With regard to the Flynn effect, my understanding is that old people do
not have their IQ scores increase with time. One quote I found is:
: A widely held hypothesis is that people lose fluid intelligence as
: they age. This phenomena is caused by comparing the IQ tests of elderly
: people with today's young people. However, when compared to the IQ scores
: of youth in their own era ( a half a century before) the IQ losses with
: age are minimal (Raven, 1992, pp. G22-G26).
However if we take this literally, and we assume a Flynn increase of
10-20 points every 30 years, it would mean that the average IQ of 45
year olds is 80-90 if we standardize the IQ of 15 year olds as 100.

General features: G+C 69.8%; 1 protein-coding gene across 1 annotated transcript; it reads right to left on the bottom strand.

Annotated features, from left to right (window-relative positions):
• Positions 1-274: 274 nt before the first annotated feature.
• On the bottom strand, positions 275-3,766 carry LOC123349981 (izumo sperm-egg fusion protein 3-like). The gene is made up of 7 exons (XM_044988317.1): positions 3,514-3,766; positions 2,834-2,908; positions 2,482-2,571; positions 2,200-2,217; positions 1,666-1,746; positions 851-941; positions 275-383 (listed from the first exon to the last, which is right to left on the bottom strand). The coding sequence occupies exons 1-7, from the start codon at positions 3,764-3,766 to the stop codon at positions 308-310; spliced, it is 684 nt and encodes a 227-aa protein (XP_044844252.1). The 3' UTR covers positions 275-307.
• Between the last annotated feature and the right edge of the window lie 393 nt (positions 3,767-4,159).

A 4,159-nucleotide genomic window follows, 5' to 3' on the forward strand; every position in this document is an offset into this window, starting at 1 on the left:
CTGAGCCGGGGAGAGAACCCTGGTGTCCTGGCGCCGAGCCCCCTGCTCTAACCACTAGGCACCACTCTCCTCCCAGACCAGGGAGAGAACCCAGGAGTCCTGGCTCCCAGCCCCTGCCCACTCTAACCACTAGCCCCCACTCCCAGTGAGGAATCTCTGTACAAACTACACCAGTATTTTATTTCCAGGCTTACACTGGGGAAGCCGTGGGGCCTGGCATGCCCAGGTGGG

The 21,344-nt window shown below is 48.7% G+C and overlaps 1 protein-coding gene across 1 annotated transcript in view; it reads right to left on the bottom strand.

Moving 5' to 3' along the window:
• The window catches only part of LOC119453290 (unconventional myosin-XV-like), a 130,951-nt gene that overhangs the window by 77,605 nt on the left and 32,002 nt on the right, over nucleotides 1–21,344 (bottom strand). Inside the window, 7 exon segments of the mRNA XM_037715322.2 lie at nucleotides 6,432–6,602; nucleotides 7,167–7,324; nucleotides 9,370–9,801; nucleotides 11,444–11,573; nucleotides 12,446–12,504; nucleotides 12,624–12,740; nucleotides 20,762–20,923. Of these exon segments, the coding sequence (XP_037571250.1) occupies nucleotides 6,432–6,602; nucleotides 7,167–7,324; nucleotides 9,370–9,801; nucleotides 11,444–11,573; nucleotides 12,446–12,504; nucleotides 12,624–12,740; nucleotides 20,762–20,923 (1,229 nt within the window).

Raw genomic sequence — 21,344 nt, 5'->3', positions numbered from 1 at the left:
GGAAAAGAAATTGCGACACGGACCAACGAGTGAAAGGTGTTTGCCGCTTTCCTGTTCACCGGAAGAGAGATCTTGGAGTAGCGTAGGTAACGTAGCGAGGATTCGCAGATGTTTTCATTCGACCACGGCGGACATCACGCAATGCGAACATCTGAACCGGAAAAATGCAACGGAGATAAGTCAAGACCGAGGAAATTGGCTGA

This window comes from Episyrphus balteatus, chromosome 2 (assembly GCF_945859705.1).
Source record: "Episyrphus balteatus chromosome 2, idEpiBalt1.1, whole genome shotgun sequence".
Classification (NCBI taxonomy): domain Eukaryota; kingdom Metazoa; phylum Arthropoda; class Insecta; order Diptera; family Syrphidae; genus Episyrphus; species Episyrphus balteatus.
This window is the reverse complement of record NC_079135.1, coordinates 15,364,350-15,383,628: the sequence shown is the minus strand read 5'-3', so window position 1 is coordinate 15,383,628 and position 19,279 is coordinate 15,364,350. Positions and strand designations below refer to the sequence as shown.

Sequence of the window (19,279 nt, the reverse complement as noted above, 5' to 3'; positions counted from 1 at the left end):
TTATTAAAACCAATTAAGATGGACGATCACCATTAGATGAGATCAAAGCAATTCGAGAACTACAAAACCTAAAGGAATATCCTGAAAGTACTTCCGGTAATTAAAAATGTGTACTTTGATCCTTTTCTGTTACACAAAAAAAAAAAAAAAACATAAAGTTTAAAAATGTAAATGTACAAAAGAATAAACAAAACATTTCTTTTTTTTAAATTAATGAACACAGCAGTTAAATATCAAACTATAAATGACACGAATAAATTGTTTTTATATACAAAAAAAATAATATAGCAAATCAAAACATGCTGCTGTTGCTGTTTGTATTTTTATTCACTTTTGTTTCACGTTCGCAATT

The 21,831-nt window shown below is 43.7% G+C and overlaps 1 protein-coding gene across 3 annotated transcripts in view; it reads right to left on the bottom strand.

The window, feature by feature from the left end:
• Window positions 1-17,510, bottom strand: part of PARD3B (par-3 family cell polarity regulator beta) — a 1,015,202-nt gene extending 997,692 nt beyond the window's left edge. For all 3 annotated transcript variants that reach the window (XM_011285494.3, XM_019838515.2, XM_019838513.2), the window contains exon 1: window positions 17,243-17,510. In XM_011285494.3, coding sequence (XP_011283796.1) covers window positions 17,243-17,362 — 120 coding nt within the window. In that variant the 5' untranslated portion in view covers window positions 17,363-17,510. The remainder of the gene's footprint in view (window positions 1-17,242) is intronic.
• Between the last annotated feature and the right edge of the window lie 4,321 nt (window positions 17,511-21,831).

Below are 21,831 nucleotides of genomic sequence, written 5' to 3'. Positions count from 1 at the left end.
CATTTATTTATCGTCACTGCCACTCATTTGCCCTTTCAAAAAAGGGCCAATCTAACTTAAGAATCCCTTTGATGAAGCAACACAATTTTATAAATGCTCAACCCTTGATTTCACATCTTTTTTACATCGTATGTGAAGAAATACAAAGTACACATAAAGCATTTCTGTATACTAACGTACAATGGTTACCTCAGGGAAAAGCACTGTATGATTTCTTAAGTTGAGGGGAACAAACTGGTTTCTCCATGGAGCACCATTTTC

Most teenagers would probably agree, but I don't think this is how
it works. My understanding is that people's IQ is relatively stable
over most of their life and then declines somewhat in the later years.
However it is all intimately tied to how the tests are scored and
normalized. It could be that the "stable IQ" results are based on
using the same tests and scoring over the years, as that is arguably
the most reliable way to do a study over that long a time period.
This method would not show a putative Flynn "IQ drop" as that would
require renormalizing the tests as the years go by.
Because the Flynn effect was not widely recognized in the past, it's
possible that some of these IQ studies weren't careful about how they
did the normalization. The page above mentions some cases in which
incautious use of test norms from different years led to spurious reports
of IQ differences. This may cause some confusion about how IQ actually
changes with age.
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